“This heat is unbearable!” During last summer’s record drought, no one knows how many times dairy farmers exclaimed this to the heavens. They and everyone throughout the supply chain made enormous – and more quantifiable – efforts to keep the precious milk cool despite temperatures of more than 30°C. The requirements they face are extremely demanding. In order to meet the regulatory standards, cooling technology has to be able to cool milk down to four degrees two hours after the end of a milking session. If the milk is already refrigerated during milking, it can reach the required storage temperature of below six degrees Celsius just after milking is finished. All that is laid down in European law, German law, and our MLO.
DMK employs 13 specialist consultants in order to ensure milk meets food safety standards, consumer protection and our milk delivery rules, and guarantee that the product can be marketed anywhere, particularly for export. The consultants can advise farmers any time free of charge to help them improve how they cool milk at their farms. They analyse processes and identify ways to optimise them. They start by looking at where the refrigeration units are located. Outside, they should not be near feed silos but under a roof and protected from frost.
If they are installed indoors, it is better if they are in a room with fresh air flowing through it rather than a milk chamber, because in the summer, room temperatures can rise enormously, making it hard for the units to manage the refrigeration process. It is also important that experts calculate the electricity consumption and how much power the refrigeration unit needs per hour for how many liters of milk. If the milk tanker comes to the farm every two days, the milk should be cooled to below six degrees Celsius there. Like thermos flasks on wheels, these tankers can transport 24,000 liters of milk to the dairy, protecting every drop. The cool chain has to continue through each stage without interruption. When all the steps are fulfilled and the milk is bottled, it is stored at between 4 and 5 degrees Celsius in the dairy refrigerator until the next step on its journey.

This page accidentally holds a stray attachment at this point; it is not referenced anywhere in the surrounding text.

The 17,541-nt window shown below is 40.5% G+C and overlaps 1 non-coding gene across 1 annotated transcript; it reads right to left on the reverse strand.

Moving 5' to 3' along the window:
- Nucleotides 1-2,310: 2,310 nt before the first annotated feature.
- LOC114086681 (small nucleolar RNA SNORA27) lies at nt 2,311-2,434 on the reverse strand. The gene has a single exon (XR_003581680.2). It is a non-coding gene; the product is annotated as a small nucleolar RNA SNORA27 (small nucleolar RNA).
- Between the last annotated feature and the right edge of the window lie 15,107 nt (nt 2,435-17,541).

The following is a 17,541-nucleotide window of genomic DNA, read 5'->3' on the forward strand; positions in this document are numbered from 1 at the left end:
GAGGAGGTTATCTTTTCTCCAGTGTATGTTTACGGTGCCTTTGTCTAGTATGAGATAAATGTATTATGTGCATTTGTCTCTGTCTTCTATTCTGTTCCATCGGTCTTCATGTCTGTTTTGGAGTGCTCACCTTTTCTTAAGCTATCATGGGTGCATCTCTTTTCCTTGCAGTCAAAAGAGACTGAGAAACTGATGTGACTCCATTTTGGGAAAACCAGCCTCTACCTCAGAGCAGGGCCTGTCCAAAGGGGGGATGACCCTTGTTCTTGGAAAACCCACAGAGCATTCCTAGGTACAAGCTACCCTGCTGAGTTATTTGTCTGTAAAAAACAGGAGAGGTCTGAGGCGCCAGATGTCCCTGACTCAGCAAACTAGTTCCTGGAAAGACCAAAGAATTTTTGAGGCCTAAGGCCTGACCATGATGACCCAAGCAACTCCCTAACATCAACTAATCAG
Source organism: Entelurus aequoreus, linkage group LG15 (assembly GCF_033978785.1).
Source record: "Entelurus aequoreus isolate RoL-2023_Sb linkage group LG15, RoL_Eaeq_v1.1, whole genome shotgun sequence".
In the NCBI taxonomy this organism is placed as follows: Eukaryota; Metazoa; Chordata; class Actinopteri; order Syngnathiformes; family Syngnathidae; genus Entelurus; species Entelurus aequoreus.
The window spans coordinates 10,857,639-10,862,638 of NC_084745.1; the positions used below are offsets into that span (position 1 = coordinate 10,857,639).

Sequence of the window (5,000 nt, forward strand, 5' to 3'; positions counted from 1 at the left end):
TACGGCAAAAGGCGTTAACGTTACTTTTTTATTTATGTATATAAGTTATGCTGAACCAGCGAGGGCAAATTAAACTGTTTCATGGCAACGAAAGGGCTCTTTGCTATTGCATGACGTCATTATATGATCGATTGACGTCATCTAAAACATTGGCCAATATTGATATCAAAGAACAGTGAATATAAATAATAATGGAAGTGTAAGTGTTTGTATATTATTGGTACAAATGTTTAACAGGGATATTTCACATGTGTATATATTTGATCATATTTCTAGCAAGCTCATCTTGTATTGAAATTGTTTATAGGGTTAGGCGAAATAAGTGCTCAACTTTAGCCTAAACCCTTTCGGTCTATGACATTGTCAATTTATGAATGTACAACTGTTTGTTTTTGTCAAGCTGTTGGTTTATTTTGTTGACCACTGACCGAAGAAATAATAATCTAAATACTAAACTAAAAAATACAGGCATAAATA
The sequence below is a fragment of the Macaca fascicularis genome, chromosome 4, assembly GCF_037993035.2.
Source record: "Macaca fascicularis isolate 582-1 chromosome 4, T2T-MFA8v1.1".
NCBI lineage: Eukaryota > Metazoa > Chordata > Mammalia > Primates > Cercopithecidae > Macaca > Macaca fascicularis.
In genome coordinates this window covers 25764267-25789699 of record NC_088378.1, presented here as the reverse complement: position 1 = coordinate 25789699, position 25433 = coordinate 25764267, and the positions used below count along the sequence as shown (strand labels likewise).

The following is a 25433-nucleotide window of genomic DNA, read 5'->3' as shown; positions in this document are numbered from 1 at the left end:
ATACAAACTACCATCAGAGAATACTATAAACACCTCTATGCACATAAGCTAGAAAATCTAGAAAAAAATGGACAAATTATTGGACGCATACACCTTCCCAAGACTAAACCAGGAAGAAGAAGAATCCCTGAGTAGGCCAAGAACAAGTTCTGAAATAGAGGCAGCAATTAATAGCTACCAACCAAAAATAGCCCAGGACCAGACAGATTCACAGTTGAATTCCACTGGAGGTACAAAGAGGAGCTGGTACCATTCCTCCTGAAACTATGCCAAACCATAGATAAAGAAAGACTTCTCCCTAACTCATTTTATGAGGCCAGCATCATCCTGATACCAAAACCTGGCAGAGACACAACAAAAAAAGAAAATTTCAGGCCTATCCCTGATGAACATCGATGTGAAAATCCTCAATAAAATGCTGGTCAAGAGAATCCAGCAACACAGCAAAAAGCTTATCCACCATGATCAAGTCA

The last stage of the journey, to the consumer, also is regulated by temperature requirements. The milk has to be stored and transported at between two and seven degrees Celsius. Cooling data loggers monitor whether the cold chain is maintained throughout. Technology means data such as operating conditions, temperature and temperature variation can be followed live online. That’s cool.